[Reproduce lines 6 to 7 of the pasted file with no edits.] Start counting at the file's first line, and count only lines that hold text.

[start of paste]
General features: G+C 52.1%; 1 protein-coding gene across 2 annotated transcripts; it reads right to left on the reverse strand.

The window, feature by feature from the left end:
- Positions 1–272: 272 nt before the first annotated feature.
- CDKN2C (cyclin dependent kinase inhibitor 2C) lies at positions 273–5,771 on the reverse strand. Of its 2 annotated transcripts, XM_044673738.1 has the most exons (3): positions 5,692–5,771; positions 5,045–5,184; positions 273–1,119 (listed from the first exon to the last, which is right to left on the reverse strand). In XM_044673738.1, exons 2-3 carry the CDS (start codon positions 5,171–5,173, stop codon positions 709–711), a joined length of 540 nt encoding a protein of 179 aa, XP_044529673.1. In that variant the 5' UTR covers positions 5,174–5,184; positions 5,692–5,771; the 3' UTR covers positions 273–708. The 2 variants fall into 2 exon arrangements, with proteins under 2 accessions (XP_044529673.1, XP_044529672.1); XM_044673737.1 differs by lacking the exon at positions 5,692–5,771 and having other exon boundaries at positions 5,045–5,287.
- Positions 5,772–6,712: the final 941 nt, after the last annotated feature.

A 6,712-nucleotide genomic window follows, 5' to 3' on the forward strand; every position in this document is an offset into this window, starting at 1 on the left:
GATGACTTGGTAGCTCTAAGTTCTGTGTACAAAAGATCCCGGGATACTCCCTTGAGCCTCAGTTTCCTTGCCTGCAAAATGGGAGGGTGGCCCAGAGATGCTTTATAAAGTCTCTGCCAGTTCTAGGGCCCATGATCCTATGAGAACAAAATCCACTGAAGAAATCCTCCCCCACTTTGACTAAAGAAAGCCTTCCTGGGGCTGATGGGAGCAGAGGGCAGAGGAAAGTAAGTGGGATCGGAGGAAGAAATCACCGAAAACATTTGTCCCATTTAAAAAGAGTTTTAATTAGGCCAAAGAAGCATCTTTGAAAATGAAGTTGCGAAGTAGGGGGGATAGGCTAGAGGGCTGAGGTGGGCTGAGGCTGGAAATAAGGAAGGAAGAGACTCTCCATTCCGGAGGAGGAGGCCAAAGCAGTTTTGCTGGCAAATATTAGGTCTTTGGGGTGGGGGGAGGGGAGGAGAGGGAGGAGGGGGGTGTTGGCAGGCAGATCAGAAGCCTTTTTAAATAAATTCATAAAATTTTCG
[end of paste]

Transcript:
A 6,712-nucleotide genomic window follows, 5' to 3' on the forward strand; every position in this document is an offset into this window, starting at 1 on the left:
GATGACTTGGTAGCTCTAAGTTCTGTGTACAAAAGATCCCGGGATACTCCCTTGAGCCTCAGTTTCCTTGCCTGCAAAATGGGAGGGTGGCCCAGAGATGCTTTATAAAGTCTCTGCCAGTTCTAGGGCCCATGATCCTATGAGAACAAAATCCACTGAAGAAATCCTCCCCCACTTTGACTAAAGAAAGCCTTCCTGGGGCTGATGGGAGCAGAGGGCAGAGGAAAGTAAGTGGGATCGGAGGAAGAAATCACCGAAAACATTTGTCCCATTTAAAAAGAGTTTTAATTAGGCCAAAGAAGCATCTTTGAAAATGAAGTTGCGAAGTAGGGGGGATAGGCTAGAGGGCTGAGGTGGGCTGAGGCTGGAAATAAGGAAGGAAGAGACTCTCCATTCCGGAGGAGGAGGCCAAAGCAGTTTTGCTGGCAAATATTAGGTCTTTGGGGTGGGGGGAGGGGAGGAGAGGGAGGAGGGGGGTGTTGGCAGGCAGATCAGAAGCCTTTTTAAATAAATTCATAAAATTTTCG